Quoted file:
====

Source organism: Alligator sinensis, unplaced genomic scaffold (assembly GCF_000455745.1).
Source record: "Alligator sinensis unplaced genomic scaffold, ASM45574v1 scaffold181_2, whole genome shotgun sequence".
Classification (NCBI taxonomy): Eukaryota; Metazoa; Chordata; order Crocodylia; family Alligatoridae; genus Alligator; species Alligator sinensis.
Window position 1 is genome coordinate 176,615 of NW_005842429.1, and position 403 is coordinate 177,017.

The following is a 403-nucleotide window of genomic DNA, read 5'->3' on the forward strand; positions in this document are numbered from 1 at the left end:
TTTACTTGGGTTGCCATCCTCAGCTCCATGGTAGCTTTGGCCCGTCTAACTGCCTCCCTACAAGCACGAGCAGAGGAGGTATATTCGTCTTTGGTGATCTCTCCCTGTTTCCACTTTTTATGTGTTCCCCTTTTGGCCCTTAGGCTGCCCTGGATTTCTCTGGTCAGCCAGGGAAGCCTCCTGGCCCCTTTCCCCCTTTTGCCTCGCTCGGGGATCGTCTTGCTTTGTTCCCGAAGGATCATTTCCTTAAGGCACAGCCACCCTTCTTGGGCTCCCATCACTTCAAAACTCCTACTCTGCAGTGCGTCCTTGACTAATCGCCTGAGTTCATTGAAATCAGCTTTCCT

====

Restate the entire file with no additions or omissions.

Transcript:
Source organism: Alligator sinensis, unplaced genomic scaffold (assembly GCF_000455745.1).
Source record: "Alligator sinensis unplaced genomic scaffold, ASM45574v1 scaffold181_2, whole genome shotgun sequence".
Classification (NCBI taxonomy): Eukaryota; Metazoa; Chordata; order Crocodylia; family Alligatoridae; genus Alligator; species Alligator sinensis.
Window position 1 is genome coordinate 176,615 of NW_005842429.1, and position 403 is coordinate 177,017.

The following is a 403-nucleotide window of genomic DNA, read 5'->3' on the forward strand; positions in this document are numbered from 1 at the left end:
TTTACTTGGGTTGCCATCCTCAGCTCCATGGTAGCTTTGGCCCGTCTAACTGCCTCCCTACAAGCACGAGCAGAGGAGGTATATTCGTCTTTGGTGATCTCTCCCTGTTTCCACTTTTTATGTGTTCCCCTTTTGGCCCTTAGGCTGCCCTGGATTTCTCTGGTCAGCCAGGGAAGCCTCCTGGCCCCTTTCCCCCTTTTGCCTCGCTCGGGGATCGTCTTGCTTTGTTCCCGAAGGATCATTTCCTTAAGGCACAGCCACCCTTCTTGGGCTCCCATCACTTCAAAACTCCTACTCTGCAGTGCGTCCTTGACTAATCGCCTGAGTTCATTGAAATCAGCTTTCCT